Summer Centered: Rachel Wolfson ’19 Learns the Business Behind the Philadelphia Museum of Art
The sociology major and history of art minor is part of the Museum Studies Internship Program, helping the PMA evaluate its pricing and membership-benefit practices in its group sales department.
Atop the famous “Rocky Steps” at the southeast end of Fairmount Park stands the distinct greek facade of the Philadelphia Museum of Art (PMA). As the museum’s main building approaches its 100th birthday, Rachel Wolfson ’19 is helping the organization evaluate its pricing and membership-benefit practices during an extensive renovation process. Her internship with the PMA’s group sales department is sponsored by the John B. Hurford ’60 Center for Arts and Humanities.
Wolfson’s internship is one of several offered through the PMA’s Museum Studies Internship Program, which places each intern with a specific department. With the group sales department, Wolfson is contacting other local and national institutions to compile information on group-pricing practices, and researching the effects of online tour operators and booking companies on group sales. Two days a week, all interns also participate in group colloquia that feature curator talks, discussions with administrators, and behind-the-scenes tours.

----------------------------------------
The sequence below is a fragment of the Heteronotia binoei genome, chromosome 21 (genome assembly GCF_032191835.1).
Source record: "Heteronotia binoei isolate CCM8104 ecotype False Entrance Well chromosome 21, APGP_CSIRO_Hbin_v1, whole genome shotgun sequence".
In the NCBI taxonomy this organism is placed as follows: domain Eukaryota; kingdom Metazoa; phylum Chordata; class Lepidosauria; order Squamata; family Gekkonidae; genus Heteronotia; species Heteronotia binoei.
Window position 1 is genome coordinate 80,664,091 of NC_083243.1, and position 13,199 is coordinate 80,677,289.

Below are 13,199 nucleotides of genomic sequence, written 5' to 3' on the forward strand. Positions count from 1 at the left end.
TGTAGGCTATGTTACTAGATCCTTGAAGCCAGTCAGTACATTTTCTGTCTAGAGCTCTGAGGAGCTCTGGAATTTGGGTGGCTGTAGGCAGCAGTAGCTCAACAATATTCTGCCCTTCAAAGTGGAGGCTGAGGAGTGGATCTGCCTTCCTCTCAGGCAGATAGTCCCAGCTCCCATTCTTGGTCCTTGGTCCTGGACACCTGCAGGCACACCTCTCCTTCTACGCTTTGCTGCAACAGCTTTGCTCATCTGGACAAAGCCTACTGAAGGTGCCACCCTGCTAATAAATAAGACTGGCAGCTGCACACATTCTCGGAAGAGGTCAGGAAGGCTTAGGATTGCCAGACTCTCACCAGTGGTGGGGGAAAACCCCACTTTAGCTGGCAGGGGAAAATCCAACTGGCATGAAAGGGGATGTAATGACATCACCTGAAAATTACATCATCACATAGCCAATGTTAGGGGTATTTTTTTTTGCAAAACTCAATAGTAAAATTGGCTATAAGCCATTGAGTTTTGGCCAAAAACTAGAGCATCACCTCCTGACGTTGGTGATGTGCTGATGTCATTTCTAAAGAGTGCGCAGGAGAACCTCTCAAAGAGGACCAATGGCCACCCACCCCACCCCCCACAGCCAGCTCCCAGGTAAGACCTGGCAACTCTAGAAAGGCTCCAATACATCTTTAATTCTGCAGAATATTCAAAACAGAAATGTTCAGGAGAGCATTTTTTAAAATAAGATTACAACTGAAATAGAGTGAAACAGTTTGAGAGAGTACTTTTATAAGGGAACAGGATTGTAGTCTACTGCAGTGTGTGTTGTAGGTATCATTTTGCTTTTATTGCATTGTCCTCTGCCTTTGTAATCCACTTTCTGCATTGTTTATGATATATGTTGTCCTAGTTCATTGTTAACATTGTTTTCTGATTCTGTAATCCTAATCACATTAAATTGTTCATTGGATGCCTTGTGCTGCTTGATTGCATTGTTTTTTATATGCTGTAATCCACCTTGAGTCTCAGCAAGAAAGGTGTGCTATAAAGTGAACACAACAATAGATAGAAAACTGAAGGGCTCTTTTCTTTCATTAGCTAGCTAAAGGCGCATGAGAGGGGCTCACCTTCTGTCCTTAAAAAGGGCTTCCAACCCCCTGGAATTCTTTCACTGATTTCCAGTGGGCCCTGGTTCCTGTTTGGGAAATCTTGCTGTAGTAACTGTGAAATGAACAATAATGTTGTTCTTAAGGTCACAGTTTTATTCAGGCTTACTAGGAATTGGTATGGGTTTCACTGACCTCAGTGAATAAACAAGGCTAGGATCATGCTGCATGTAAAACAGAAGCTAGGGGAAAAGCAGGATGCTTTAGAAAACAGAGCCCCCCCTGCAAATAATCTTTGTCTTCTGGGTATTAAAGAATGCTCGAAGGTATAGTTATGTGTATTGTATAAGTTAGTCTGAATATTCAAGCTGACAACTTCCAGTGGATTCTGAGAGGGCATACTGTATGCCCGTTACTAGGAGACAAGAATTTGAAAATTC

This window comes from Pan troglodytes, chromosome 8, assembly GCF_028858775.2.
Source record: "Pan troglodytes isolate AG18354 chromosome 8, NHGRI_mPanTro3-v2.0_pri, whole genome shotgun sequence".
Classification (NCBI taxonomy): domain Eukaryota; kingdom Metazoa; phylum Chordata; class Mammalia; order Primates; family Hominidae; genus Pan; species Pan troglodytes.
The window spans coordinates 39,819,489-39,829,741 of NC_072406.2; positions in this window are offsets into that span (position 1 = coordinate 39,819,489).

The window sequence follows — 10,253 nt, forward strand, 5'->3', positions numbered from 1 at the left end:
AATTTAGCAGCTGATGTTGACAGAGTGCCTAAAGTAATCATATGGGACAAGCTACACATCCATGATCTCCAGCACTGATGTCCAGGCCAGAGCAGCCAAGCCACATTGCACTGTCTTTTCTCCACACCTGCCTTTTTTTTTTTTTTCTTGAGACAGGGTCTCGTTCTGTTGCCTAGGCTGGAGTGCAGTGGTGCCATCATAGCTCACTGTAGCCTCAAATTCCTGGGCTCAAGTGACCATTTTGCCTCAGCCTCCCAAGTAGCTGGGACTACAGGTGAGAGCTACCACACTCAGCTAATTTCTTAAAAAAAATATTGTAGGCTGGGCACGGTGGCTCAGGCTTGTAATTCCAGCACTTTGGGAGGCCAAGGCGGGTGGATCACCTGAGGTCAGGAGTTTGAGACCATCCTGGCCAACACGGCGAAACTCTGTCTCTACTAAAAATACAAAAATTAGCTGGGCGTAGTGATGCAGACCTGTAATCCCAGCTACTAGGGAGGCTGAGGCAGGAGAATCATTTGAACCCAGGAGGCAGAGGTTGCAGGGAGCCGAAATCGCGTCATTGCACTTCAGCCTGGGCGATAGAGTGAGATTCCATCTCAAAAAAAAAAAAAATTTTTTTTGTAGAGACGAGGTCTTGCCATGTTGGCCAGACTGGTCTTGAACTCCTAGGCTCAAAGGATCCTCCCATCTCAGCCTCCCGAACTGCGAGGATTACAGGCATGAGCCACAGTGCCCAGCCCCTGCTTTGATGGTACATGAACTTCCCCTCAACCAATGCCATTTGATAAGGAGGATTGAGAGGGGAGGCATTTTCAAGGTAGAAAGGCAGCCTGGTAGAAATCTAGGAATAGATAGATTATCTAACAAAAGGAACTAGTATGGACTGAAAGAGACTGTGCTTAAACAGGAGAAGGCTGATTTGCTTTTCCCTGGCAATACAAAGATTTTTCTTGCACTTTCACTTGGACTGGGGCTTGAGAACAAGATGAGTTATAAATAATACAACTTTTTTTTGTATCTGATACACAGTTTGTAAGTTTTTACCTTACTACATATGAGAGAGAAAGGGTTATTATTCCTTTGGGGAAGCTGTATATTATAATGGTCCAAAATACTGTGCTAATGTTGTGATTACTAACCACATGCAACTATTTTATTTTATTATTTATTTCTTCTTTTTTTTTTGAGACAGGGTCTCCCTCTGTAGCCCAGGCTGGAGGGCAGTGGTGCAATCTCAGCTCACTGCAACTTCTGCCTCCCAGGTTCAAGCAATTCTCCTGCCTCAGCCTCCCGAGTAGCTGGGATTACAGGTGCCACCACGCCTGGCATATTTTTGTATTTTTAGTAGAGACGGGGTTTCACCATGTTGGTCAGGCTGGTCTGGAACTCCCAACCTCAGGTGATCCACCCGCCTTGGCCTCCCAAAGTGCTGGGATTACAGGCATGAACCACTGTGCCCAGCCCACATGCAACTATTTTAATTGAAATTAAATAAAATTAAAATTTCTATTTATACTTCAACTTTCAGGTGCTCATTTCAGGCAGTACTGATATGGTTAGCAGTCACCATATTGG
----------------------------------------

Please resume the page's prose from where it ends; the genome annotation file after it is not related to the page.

“I really enjoy spending my days at the museum,” said Wolfson, a sociology major who recently also decided to declare a history of art minor at Bryn Mawr. “The perspectives and information gained from the tours with the curators is so interesting and engaging. I am able to expand my knowledge of both the operations of the museum and its collection."
A central asset to a Museum Studies Internship with the PMA is the ability to witness firsthand the operations of a major museum. Though Wolfson has prior experience working with the development office at the Franklin Institute, this is her first time purveying the career options available in fine arts.
“I find this very interesting because I get to be involved with the more business-focused end of the cultural non-profit,” she said.
The rising junior will look to carry her experience back to campus this fall as she hopes to work with the Cantor Fitzgerald Gallery. After learning from the logistical and curatorial experts at a nationally recognized art institution, she is sure to bring back some insights.
“I think this has definitely solidified my interest in the fine arts,” she said. “In the future, I think I definitely want to work directly with people and the ever changing nature of days at the museums is definitely intriguing.”
“Summer Centered” is a series exploring our students’ Center-funded summer work.